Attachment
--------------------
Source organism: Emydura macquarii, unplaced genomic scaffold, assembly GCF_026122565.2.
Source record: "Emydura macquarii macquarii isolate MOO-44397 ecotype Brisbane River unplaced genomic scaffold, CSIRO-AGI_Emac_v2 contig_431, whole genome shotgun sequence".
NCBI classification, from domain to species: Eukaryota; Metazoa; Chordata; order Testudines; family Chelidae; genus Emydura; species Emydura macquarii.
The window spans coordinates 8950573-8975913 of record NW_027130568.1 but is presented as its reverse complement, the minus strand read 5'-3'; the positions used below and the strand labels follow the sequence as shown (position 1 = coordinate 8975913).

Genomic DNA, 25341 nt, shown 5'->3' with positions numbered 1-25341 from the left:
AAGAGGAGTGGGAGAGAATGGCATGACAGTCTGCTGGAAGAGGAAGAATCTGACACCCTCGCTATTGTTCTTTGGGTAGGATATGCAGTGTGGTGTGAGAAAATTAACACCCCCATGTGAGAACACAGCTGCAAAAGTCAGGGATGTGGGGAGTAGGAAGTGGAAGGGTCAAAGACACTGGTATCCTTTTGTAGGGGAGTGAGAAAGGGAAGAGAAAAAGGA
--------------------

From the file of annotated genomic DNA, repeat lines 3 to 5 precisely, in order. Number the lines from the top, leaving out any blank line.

NCBI classification, from domain to species: Eukaryota; Metazoa; Chordata; order Testudines; family Chelidae; genus Emydura; species Emydura macquarii.
The window spans coordinates 8950573-8975913 of record NW_027130568.1 but is presented as its reverse complement, the minus strand read 5'-3'; the positions used below and the strand labels follow the sequence as shown (position 1 = coordinate 8975913).

Genomic DNA, 25341 nt, shown 5'->3' with positions numbered 1-25341 from the left: